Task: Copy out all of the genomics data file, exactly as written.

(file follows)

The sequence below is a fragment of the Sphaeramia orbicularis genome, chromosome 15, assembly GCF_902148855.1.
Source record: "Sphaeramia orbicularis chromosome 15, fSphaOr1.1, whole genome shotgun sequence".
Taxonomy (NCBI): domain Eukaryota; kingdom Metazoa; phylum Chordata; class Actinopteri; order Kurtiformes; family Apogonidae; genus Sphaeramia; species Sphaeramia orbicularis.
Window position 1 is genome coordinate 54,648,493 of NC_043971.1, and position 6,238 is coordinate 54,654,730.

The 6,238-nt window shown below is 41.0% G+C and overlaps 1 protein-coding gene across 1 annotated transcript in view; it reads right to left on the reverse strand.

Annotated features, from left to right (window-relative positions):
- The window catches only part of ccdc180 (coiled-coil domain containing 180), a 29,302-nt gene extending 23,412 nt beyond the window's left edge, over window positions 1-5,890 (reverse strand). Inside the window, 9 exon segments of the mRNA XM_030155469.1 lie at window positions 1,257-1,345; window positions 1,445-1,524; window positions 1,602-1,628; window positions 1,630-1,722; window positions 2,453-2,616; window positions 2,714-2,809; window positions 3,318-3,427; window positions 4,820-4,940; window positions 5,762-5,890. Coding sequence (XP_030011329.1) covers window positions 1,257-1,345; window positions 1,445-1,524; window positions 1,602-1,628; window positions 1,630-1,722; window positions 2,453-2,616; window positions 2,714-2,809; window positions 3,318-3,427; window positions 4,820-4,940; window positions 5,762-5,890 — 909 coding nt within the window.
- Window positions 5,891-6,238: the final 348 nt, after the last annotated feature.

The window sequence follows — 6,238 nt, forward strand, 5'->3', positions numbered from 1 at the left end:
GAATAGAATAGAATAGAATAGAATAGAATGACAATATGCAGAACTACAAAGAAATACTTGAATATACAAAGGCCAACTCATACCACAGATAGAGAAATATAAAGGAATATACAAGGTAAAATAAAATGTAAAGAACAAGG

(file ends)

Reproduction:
The sequence below is a fragment of the Sphaeramia orbicularis genome, chromosome 15, assembly GCF_902148855.1.
Source record: "Sphaeramia orbicularis chromosome 15, fSphaOr1.1, whole genome shotgun sequence".
Taxonomy (NCBI): domain Eukaryota; kingdom Metazoa; phylum Chordata; class Actinopteri; order Kurtiformes; family Apogonidae; genus Sphaeramia; species Sphaeramia orbicularis.
Window position 1 is genome coordinate 54,648,493 of NC_043971.1, and position 6,238 is coordinate 54,654,730.

The 6,238-nt window shown below is 41.0% G+C and overlaps 1 protein-coding gene across 1 annotated transcript in view; it reads right to left on the reverse strand.

Annotated features, from left to right (window-relative positions):
- The window catches only part of ccdc180 (coiled-coil domain containing 180), a 29,302-nt gene extending 23,412 nt beyond the window's left edge, over window positions 1-5,890 (reverse strand). Inside the window, 9 exon segments of the mRNA XM_030155469.1 lie at window positions 1,257-1,345; window positions 1,445-1,524; window positions 1,602-1,628; window positions 1,630-1,722; window positions 2,453-2,616; window positions 2,714-2,809; window positions 3,318-3,427; window positions 4,820-4,940; window positions 5,762-5,890. Coding sequence (XP_030011329.1) covers window positions 1,257-1,345; window positions 1,445-1,524; window positions 1,602-1,628; window positions 1,630-1,722; window positions 2,453-2,616; window positions 2,714-2,809; window positions 3,318-3,427; window positions 4,820-4,940; window positions 5,762-5,890 — 909 coding nt within the window.
- Window positions 5,891-6,238: the final 348 nt, after the last annotated feature.

The window sequence follows — 6,238 nt, forward strand, 5'->3', positions numbered from 1 at the left end:
GAATAGAATAGAATAGAATAGAATAGAATGACAATATGCAGAACTACAAAGAAATACTTGAATATACAAAGGCCAACTCATACCACAGATAGAGAAATATAAAGGAATATACAAGGTAAAATAAAATGTAAAGAACAAGG